Designer Lisa Gorman will depart the business that bears her surname after twenty-two years.
Gorman has achieved cult status over the years in Australia, with fans trading and reselling popular garments online through dedicated Facebook groups.
The Guardian wrote “founded in 1999, Gorman sold to local conglomerate Factory X – which also owns high street stores Dangerfield, Princess Highway and Jack London – in 2010. Since the sale, the brand has expanded to over 50 bricks and mortar stores, including dedicated children’s boutiques, and also retails online.”
“The Gorman label has achieved a level of recognition within the Australian fashion landscape that I could not have imagined,” Gorman said in a statement.
“I thank those that made it happen. My incredible design team, all my staff, partners and the 114 artists I have had the pleasure of collaborating with over two decades. Most of all I thank my loyal customers who have supported the label from its ‘fishing pants’ beginnings.”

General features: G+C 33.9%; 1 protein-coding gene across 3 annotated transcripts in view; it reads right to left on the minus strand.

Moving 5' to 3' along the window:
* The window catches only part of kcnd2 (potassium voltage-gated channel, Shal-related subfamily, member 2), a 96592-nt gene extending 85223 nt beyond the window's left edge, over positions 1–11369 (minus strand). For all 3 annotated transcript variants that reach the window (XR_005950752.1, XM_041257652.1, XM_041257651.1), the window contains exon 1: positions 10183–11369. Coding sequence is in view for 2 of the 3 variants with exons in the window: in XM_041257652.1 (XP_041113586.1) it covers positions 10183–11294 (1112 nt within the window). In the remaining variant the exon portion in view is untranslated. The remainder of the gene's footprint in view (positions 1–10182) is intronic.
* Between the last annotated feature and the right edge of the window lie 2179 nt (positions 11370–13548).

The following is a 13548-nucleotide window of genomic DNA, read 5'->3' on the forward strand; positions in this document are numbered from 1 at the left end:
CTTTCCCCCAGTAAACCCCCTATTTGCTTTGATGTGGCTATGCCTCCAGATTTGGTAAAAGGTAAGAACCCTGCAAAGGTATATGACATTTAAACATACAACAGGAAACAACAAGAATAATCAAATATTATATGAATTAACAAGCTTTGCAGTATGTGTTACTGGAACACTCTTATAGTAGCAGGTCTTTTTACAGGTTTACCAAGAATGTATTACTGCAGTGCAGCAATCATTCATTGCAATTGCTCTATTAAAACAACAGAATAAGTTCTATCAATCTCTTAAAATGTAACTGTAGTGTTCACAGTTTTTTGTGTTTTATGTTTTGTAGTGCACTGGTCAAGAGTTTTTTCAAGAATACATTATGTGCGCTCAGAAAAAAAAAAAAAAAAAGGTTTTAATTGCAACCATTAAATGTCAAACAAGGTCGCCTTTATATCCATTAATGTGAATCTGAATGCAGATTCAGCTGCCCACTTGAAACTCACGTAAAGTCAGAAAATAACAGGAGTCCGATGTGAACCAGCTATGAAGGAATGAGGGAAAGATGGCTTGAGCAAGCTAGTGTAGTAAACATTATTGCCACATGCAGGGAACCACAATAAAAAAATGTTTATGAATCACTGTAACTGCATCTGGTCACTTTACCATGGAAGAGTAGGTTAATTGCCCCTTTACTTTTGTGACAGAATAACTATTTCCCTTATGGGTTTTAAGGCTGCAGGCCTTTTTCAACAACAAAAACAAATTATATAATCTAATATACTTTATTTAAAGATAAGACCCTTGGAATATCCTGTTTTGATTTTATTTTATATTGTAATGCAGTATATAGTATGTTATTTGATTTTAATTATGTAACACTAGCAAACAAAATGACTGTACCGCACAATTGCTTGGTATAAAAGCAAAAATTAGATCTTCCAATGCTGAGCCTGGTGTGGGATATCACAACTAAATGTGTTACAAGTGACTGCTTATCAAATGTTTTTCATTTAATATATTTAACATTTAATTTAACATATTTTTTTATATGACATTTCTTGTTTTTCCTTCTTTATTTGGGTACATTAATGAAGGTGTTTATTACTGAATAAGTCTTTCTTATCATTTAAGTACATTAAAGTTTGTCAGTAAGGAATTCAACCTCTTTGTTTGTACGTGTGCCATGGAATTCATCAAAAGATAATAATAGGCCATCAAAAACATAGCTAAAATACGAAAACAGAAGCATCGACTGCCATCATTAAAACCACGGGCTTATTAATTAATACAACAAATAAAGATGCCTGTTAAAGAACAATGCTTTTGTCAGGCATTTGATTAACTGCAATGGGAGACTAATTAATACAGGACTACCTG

The designers’ time at the brand was not without controversy.
The brand’s main ethos was it’s commitment to being socially and environmentally conscious, but in 2016 the factory of the brand’s parent company received a failing score on the annual Baptist World Aid Ethical Fashion Report.
Speaking with Guardian Australia in 2019, Gorman described the grade as “extraordinarily unfair” – the F score was given because Factory X did not collaborate with the report’s researchers, not because of concrete findings of misdeeds.
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